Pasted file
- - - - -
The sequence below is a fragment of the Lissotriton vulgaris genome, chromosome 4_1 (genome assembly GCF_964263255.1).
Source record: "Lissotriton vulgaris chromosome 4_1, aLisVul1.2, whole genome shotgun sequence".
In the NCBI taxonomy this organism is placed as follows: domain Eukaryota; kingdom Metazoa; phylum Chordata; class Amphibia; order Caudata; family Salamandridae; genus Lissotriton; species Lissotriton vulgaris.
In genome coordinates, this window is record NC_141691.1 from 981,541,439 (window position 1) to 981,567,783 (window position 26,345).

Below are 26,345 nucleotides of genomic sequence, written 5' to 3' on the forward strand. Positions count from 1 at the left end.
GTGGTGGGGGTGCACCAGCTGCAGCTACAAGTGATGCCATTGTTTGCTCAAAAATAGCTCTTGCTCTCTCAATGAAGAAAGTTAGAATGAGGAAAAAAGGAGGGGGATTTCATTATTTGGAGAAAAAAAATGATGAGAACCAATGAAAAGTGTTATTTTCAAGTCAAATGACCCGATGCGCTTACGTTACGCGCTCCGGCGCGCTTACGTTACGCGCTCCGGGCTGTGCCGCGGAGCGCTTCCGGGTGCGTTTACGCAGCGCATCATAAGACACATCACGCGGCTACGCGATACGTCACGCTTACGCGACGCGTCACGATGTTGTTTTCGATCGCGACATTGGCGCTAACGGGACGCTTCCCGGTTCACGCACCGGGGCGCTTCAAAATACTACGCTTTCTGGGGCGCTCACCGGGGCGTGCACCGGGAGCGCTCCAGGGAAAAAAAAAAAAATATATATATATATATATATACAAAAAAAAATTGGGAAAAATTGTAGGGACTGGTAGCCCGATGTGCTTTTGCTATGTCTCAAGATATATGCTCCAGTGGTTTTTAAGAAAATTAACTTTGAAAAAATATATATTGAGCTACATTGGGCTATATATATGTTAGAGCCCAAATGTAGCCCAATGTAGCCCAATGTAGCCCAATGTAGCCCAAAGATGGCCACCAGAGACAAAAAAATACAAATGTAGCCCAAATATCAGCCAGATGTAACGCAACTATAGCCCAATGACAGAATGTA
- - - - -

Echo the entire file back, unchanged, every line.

The sequence below is a fragment of the Lissotriton vulgaris genome, chromosome 4_1 (genome assembly GCF_964263255.1).
Source record: "Lissotriton vulgaris chromosome 4_1, aLisVul1.2, whole genome shotgun sequence".
In the NCBI taxonomy this organism is placed as follows: domain Eukaryota; kingdom Metazoa; phylum Chordata; class Amphibia; order Caudata; family Salamandridae; genus Lissotriton; species Lissotriton vulgaris.
In genome coordinates, this window is record NC_141691.1 from 981,541,439 (window position 1) to 981,567,783 (window position 26,345).

Below are 26,345 nucleotides of genomic sequence, written 5' to 3' on the forward strand. Positions count from 1 at the left end.
GTGGTGGGGGTGCACCAGCTGCAGCTACAAGTGATGCCATTGTTTGCTCAAAAATAGCTCTTGCTCTCTCAATGAAGAAAGTTAGAATGAGGAAAAAAGGAGGGGGATTTCATTATTTGGAGAAAAAAAATGATGAGAACCAATGAAAAGTGTTATTTTCAAGTCAAATGACCCGATGCGCTTACGTTACGCGCTCCGGCGCGCTTACGTTACGCGCTCCGGGCTGTGCCGCGGAGCGCTTCCGGGTGCGTTTACGCAGCGCATCATAAGACACATCACGCGGCTACGCGATACGTCACGCTTACGCGACGCGTCACGATGTTGTTTTCGATCGCGACATTGGCGCTAACGGGACGCTTCCCGGTTCACGCACCGGGGCGCTTCAAAATACTACGCTTTCTGGGGCGCTCACCGGGGCGTGCACCGGGAGCGCTCCAGGGAAAAAAAAAAAAATATATATATATATATATATACAAAAAAAAATTGGGAAAAATTGTAGGGACTGGTAGCCCGATGTGCTTTTGCTATGTCTCAAGATATATGCTCCAGTGGTTTTTAAGAAAATTAACTTTGAAAAAATATATATTGAGCTACATTGGGCTATATATATGTTAGAGCCCAAATGTAGCCCAATGTAGCCCAATGTAGCCCAATGTAGCCCAAAGATGGCCACCAGAGACAAAAAAATACAAATGTAGCCCAAATATCAGCCAGATGTAACGCAACTATAGCCCAATGACAGAATGTA